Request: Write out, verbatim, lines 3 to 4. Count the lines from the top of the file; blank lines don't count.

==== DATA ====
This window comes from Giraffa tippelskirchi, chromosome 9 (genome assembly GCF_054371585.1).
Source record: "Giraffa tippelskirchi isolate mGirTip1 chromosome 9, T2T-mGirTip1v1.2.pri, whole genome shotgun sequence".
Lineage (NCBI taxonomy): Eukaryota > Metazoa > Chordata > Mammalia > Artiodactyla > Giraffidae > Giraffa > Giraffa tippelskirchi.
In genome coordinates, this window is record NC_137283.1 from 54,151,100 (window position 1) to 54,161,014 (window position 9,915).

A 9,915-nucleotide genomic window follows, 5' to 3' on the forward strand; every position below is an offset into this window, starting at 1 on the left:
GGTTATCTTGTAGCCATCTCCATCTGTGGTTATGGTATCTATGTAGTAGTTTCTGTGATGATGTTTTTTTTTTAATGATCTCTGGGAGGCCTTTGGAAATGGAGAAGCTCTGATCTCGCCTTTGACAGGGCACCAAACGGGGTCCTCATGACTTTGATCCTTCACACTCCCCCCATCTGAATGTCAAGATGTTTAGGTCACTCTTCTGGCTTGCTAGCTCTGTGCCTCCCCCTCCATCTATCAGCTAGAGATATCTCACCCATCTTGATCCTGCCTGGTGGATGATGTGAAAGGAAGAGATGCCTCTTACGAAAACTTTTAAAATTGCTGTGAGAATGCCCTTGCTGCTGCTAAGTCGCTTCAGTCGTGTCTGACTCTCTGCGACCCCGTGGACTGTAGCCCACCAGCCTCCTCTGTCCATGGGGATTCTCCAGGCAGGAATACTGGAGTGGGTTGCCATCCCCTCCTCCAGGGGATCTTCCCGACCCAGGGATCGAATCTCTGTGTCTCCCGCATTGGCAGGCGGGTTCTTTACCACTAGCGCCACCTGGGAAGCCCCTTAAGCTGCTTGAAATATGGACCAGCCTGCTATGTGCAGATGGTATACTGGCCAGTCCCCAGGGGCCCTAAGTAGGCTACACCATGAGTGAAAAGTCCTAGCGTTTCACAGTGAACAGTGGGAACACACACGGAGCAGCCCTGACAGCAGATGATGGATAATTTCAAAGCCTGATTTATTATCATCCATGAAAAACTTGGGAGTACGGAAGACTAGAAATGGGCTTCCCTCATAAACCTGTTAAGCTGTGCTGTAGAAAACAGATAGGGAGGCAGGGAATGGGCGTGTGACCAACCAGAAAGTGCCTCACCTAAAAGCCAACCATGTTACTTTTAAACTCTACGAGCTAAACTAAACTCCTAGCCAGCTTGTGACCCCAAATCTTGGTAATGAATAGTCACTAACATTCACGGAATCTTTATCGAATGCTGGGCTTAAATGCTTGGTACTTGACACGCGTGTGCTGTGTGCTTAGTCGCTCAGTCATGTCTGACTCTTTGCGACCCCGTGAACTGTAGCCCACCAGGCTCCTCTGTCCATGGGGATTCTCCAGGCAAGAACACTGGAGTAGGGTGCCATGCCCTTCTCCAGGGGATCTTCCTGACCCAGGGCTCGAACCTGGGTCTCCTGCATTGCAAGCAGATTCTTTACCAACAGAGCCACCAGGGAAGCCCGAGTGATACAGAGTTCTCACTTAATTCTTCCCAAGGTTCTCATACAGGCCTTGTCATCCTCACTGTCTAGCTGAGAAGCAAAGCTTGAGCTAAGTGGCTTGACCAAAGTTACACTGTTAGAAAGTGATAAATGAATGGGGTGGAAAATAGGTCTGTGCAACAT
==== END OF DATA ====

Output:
Lineage (NCBI taxonomy): Eukaryota > Metazoa > Chordata > Mammalia > Artiodactyla > Giraffidae > Giraffa > Giraffa tippelskirchi.
In genome coordinates, this window is record NC_137283.1 from 54,151,100 (window position 1) to 54,161,014 (window position 9,915).